Nicholas Woodeson

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Nicholas Woodeson is a British film, television and theatre actor.

Early Life and Education[edit]

He was born in Sudan, the son of Frank Woodeson, a bank manager from Wiltshire, and Sylvia Woodeson (née Larkins), who was the daughter of a steeplejack from Glasgow and sister of William Larkins, the engraver and commercial artist. He lived as a child in Khartoum and then in Haifa, when his father was transferred by his bank to Israel.

He was sent to prep school in Sussex and then Marlborough College in Wiltshire, where he started performing as an attempt to escape from real life. He subsequently discovered that the British Theatre establishment was just a larger version of the boarding schools that he'd been trying to escape from. He found himself in 1968 majoring in English at the University of Sussex, and doing student drama productions with Michael Attenborough, Jim Carter and Andy De La Tour, among others. He took part in the 1970 National Student Drama Festival. He was intending to do an MA, but instead went off to do a season in rep at Crewe Theatre, and then won a scholarship to the Royal Academy of Dramatic Art.[1]

Theatre[edit]

He left RADA by night train to join the Everyman Theatre, Liverpool, to start work the next morning doing street theatre, pub shows and stage shows. That company included Julie Walters, Kate Fahy, Pete Postlethwaite, Bill Nighy, Nicholas Le Prevost and Kevin Lloyd, and was directed by Jonathan Pryce. He got married and moved to New York in 1976, where he worked in theatre, film and TV for the next five years. He joined the Royal Shakespeare Company in 1981 and worked with them almost continuously for the next eight years. He was nominated for an Olivier Award for his work in David Lan's Flight and Michael Birch's adaptation of Sarcophagus. He finished by playing the eponymous hero in Deborah Warner's 1988 production of King John. He has frequently worked in the West End and on Broadway. He has had an association with Harold Pinter's work, playing Lenny in Peter Hall's 25th Anniversary production of The Homecoming at the Harold Pinter Theatre, and in 2011 playing Max in The Homecoming at the RSC in Stratford. He played McCann in Sam Mendes' production of The Birthday Party at the National Theatre in 1994, and Goldberg in David Farr's 50th Anniversary production of the play at The Lyric, Hammersmith in 2008. In 1999, he was directed by Pinter in Simon Gray's The Late Middle Classes. In 1995, he took over from Kenneth Cranham on Broadway in Stephen Daldry's landmark production of An Inspector Calls, and then came back to London to play The Inspector in the Garrick Theatre, a role he reprised at Wyndham's Theatre in 2009. On Broadway, he has also played Henry Straker in Man And Superman at the Circle In The Square (1979), for which he was nominated for a Drama Desk Award, Inspector Bones in David Leveaux's 2004 production of Tom Stoppard's Jumpers, and Lord Burleigh in Phyllida Lloyd's 2009 production of Mary Stewart.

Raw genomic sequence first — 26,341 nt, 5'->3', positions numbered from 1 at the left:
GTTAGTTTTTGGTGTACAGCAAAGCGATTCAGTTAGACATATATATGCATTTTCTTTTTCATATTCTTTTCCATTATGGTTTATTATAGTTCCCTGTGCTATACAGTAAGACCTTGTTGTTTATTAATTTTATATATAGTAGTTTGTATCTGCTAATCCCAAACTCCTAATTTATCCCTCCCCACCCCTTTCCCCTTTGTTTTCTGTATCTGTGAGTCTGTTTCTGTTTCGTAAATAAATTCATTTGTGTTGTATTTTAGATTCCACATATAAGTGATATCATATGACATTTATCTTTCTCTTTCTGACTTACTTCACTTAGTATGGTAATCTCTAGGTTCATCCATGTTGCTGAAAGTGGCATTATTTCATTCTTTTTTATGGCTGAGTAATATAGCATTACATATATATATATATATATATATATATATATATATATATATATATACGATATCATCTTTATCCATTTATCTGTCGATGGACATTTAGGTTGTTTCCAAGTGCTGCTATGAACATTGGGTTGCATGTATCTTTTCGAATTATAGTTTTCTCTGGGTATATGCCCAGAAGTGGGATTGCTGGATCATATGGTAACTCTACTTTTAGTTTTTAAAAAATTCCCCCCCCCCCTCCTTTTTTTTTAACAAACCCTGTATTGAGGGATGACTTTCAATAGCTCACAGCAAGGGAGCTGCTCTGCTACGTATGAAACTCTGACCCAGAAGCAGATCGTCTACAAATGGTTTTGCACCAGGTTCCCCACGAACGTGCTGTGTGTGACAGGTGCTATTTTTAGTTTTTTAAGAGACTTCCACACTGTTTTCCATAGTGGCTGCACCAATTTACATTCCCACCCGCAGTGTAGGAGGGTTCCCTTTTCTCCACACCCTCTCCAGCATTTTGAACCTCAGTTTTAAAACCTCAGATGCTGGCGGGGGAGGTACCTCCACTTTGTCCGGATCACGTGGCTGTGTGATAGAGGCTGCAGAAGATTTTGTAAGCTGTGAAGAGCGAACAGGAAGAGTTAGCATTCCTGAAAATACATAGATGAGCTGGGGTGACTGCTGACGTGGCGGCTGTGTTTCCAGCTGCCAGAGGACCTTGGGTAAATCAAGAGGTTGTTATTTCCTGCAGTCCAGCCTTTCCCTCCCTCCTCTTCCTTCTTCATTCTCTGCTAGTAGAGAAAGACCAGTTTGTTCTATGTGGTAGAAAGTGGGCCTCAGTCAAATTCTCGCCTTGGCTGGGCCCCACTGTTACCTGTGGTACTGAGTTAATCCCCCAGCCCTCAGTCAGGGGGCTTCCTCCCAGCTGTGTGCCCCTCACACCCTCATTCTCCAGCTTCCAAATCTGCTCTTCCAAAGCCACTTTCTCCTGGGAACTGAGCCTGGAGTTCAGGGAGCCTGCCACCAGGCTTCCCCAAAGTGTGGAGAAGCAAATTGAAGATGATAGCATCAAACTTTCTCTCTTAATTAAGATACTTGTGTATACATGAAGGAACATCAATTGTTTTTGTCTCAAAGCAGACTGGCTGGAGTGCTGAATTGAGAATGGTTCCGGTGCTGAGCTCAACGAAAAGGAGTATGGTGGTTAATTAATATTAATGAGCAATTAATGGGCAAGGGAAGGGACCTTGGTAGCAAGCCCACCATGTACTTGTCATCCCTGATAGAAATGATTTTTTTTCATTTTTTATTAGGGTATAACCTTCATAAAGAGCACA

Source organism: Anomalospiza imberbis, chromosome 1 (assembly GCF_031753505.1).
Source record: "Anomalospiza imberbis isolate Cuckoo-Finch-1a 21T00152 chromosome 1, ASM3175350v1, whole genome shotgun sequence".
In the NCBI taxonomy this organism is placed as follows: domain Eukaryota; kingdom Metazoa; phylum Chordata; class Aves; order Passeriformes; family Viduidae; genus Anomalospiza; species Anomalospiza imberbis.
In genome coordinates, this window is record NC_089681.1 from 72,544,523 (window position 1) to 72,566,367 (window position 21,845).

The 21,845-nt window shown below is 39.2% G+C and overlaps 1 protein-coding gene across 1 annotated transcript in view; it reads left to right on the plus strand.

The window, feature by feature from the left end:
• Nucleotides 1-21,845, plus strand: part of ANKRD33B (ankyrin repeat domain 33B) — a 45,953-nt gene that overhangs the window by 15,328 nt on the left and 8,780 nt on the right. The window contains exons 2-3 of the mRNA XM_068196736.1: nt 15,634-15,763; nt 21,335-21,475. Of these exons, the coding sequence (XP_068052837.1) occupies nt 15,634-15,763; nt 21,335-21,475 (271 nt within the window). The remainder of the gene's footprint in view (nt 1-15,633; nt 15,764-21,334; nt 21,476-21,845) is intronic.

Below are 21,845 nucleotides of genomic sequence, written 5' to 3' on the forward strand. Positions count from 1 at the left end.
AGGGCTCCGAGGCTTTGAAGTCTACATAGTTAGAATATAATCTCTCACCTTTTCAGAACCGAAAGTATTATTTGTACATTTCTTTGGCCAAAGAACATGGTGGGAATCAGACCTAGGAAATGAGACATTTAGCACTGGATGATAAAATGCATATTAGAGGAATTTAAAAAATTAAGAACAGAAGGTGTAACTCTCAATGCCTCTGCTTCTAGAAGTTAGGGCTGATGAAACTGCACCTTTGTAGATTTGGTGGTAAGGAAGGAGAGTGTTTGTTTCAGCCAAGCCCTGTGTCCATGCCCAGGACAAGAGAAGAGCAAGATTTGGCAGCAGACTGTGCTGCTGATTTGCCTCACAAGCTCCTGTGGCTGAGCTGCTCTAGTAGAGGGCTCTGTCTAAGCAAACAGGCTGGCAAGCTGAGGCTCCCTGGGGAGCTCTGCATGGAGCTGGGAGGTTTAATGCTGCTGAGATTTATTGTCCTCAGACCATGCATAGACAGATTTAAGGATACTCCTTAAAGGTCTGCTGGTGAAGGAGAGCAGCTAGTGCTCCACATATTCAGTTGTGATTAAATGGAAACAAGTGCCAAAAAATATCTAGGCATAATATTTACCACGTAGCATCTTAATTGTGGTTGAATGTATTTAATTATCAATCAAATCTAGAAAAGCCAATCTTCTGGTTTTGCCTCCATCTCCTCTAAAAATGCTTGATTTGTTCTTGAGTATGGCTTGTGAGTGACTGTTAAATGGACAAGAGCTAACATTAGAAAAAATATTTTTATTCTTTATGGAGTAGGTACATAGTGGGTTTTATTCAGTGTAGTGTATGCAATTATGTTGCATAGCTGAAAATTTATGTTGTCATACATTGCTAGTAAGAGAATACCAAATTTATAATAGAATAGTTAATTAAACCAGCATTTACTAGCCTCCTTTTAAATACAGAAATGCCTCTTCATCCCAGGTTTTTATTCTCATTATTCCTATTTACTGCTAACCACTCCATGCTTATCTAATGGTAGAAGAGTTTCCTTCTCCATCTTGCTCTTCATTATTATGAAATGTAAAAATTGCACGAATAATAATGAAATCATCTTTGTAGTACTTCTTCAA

Film[edit]

Woodeson's first film work was a role in Heaven's Gate, released in 1980. By chance, he spent more time on location in Montana than any other actor in that movie. He has also appeared in, among others, The Russia House (1990), The Pelican Brief (1993), The Man Who Knew Too Little (1997) Titanic Town (1998), and most recently in the new James Bond film, Skyfall.

Television[edit]

Woodeson is a veteran television actor. His first network television work was playing a US marine in A Rumor Of War (1980) starring Brad Davis. He played SS-Gruppenführer Otto Hoffman in the acclaimed BBC/HBO production Conspiracy (2001), starring Kenneth Branagh, Stanley Tucci and Colin Firth. He portrayed Harman Grisewood, Assistant Director General of the BBC, in the 2008 TV programme Filth: The Mary Whitehouse Story.[2] He has guest starred on series such as Miami Vice, Midsomer Murders, A Touch of Frost, Foyle's War, and Poirot. In the two 2005/06 HBO/BBC TV series of Rome, he played Posca, the personal slave, confidant, and aide-de-camp of Julius Caesar. In 2010 he appeared as Alexander Grozin, president of the fictional Eastern European state of Turgisia, in DR television production of Borgen. In 2013, he played Dr. William Corcoran, a proponent of Lamarckism, in an episode of Ripper Street.[3] In 2014, he appeared as Volkov in the American mini series The Assets.[4] In 2014, he will appear in a BBC TV adaptation of E.F. Benson's Mapp and Lucia as Algernon Wyse. [5]

Personal life[edit]

He is a dual US-UK citizen. He lives in London with his wife and step daughter.

References[edit]

  1. ^ Obituary: Hugh Cruttwell. By Claire Armitstead. Thursday 29 August 2002. The Guardian [1]
  2. ^ IMDB - Harman Grisewood (Character) from 'Filth: The Mary Whitehouse Story (2008) (TV)
  3. ^ http://www.imdb.com/title/tt2782526/ IMDB - "Ripper Street" Am I Not Monstrous?
  4. ^ http://www.imdb.com/title/tt3074646/fullcredits?ref_=tt_cl_sm#cast
  5. ^ "Cast announced for BBC One’s adaptation of EF Benson’s Mapp And Lucia". BBC. 1 May 2014. Retrieved 11 May 2014. 

External links[edit]